It’s finally here!

The first snowflakes of 2019 have fallen! If you haven’t seen the news all week it’s going to get cold. If you’re not prepared the cold can cause problems as a home owner. So here’s a few tips to make this winter a little easier.

Slippery walkways. Ice and snow buildup can make walkways slippery, creating an obvious danger for you and others. Be diligent about keeping all walkways near your home clear so everyone is safe. As a homeowner, you are liable for the sidewalks as well as the walkways. If someone slips and falls on your property because you didn’t properly maintain them it is also your responsibility if they get hurt.

In my most recent experience, even when you think you can make it to your car because the ice “isn’t that bad” use the salt anyway. If your curious to see the video of me falling in the driveway feel free to reach out.

Clogged gutters and downspouts. This is a fall maintenance must, but you can clean out your gutters as long as its safe to do so.

Once snow and ice begin to pile up, any debris in gutters and downspouts will make it harder for water to properly drain from your roof. If there is too much weight in those drains they could pull away from the facade.

Ice damming. Your roof is even more at risk if snow accumulates and allows for ice damming. Snow melts and runs down underneath the snow until it hits the bottom of the roof, where it hits cold air, and that water actually freezes and starts to build up so that there’s a large dam of ice at the bottom of the roof line. Water could then go under the shingles and inside the house, leading to leaks and water damage. Buying a snow roof rake – often less than $50 – allows you to safely clear snow from the end of the roof line at ground level.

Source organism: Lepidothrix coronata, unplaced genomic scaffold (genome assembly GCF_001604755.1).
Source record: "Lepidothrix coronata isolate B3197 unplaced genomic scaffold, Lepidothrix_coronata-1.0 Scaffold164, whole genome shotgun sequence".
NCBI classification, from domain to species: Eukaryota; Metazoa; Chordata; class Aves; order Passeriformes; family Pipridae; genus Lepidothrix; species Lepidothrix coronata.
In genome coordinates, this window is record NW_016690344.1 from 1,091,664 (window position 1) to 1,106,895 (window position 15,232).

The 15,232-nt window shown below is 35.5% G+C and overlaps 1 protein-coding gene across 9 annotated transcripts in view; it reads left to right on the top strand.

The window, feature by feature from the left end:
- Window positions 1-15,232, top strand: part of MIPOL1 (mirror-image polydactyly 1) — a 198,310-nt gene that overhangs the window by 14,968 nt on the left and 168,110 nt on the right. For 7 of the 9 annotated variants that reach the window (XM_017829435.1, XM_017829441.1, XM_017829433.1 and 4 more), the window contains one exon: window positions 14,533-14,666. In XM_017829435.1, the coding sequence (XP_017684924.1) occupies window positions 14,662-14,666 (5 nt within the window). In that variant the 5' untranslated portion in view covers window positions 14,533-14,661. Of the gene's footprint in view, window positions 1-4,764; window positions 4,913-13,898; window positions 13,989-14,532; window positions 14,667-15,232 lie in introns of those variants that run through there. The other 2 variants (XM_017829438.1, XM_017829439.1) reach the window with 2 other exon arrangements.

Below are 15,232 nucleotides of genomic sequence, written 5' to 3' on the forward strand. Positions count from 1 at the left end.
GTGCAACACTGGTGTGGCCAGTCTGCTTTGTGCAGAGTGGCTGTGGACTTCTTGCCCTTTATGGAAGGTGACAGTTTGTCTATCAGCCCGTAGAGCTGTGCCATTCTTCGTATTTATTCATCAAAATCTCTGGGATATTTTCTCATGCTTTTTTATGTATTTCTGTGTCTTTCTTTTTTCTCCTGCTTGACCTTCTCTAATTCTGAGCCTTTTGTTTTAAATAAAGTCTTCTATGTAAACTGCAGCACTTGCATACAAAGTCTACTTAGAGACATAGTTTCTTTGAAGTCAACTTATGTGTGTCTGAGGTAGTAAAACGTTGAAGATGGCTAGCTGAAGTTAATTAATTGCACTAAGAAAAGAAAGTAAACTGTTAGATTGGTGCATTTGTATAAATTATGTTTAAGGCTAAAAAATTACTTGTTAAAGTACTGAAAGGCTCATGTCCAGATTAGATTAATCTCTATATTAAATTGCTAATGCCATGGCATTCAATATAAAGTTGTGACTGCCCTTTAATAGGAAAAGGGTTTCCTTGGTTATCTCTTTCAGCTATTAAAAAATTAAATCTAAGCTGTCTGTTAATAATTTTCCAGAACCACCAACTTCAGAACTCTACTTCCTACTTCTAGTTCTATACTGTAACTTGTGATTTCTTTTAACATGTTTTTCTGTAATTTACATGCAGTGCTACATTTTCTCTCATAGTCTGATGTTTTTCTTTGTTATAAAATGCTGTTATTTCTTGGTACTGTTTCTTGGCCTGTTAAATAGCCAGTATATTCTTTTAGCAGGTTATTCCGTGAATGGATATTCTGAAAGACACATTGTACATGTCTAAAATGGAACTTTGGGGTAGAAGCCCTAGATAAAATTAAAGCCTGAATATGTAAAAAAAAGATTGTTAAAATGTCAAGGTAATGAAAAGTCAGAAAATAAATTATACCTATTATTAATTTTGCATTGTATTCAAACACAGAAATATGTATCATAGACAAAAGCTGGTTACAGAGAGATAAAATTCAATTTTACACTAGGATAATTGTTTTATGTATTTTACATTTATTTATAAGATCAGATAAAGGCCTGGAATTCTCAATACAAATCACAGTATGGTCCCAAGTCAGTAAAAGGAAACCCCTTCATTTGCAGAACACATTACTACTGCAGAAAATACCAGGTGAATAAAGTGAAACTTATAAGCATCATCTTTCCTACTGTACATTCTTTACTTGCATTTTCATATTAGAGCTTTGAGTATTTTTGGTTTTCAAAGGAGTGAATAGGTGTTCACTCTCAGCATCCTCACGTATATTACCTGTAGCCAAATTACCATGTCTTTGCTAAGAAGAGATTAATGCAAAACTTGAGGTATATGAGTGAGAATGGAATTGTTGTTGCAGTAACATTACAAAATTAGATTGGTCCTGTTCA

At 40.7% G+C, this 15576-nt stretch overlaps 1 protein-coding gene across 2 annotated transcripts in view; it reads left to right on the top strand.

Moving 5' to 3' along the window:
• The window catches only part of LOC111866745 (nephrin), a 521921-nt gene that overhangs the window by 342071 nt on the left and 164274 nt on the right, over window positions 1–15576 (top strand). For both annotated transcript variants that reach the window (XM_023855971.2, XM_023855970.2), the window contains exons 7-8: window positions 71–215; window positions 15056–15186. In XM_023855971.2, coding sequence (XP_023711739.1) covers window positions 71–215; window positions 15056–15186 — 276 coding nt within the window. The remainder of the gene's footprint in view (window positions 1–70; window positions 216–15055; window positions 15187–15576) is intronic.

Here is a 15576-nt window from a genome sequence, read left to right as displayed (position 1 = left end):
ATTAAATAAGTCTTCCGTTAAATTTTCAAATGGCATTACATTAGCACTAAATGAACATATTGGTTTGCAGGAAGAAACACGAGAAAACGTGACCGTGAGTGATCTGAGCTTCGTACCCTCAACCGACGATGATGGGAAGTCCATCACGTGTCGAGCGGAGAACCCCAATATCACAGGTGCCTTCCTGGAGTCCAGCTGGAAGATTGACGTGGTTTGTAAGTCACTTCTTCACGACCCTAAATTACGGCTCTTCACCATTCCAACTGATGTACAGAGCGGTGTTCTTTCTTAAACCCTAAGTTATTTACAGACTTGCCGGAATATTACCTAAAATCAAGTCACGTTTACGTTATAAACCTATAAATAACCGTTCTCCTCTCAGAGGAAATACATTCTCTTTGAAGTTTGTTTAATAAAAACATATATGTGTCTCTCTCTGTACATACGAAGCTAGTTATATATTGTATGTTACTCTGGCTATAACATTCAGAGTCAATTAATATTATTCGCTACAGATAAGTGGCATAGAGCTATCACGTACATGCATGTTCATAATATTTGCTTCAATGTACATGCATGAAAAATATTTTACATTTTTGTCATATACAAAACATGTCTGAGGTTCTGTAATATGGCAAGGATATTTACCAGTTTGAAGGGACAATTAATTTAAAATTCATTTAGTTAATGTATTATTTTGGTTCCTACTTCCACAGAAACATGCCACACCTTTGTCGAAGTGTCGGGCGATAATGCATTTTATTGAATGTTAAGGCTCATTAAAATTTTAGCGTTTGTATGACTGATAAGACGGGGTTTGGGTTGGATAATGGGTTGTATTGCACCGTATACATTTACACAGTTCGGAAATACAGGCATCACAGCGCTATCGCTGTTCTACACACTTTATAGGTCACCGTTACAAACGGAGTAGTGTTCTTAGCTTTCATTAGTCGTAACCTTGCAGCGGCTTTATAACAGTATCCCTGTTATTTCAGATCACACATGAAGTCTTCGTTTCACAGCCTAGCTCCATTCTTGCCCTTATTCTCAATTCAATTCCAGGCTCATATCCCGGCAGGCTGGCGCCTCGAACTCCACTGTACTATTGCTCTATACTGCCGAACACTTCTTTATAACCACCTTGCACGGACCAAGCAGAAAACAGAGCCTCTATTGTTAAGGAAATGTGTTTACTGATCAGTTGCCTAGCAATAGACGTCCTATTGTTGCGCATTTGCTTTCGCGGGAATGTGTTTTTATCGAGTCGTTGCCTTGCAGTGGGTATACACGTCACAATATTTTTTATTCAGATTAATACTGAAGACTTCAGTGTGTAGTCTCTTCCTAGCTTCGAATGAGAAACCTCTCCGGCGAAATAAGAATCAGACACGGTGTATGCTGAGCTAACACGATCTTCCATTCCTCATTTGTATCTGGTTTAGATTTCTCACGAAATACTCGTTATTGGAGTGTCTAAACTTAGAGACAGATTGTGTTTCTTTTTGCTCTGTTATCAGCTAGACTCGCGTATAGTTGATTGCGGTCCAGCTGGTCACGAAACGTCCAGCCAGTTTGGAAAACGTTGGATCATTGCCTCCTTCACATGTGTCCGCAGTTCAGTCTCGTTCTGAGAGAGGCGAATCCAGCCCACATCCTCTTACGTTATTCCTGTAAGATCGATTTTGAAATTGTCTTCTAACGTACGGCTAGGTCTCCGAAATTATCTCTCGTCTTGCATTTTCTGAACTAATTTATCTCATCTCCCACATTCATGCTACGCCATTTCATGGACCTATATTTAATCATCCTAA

Loose or missing shingles. Another potential cause of roof leaks are damaged shingles, which can often be spotted simply by surveying your roof before heavy snows. If any shingles appear broken or loose, call a roofing expert to take a closer look and make repairs.

Freezing faucets. As you prepare for the season’s heavier snows, remove hoses from exterior faucets to clear out remaining water. Since water expands as it freezes, any left inside a hose can easily burst it – not to mention the pipe it’s attached to. You can lower the risk of the faucet freezing by activating the shutoff valve for the outdoor faucet, then letting any residual water in the faucet run out.

Freezing pipes. Just like your exterior faucet, your home’s plumbing can cause major problems if pipes freeze. Never turn your heater down below 55 degrees Fahrenheit in the winter, and consider insulating exposed pipes along exterior walls that may be at risk of freezing. If you are going to leave your house for an extended period, like a week long family vacation, you can leave a faucet slightly open on the main level – just enough for a slow drip. That way, in the event of freezing pipes, water has somewhere to go rather than building pressure and causing damage.

Faulty heating system. Home improvement experts recommend testing your heater before the first cold day of the year. Even if that’s come and gone, it never hurts to call in a pro for routine servicing that may prevent a breakdown when you really need heat. There’s nothing worse than having your heater go out.

Problematic exhaust vents. A key part of an effective heating system is the exhaust vents that let harmful gases like carbon monoxide out while keeping cold air from getting in.

Before winter storms or frigid temperatures make your heater work a little harder, walk the exterior of your house to ensure those exhaust vents, often located a couple feet above the foundation on a side or back exterior wall, are doing their job. Once the snow falls, make sure to keep those vents from becoming covered by the snow.

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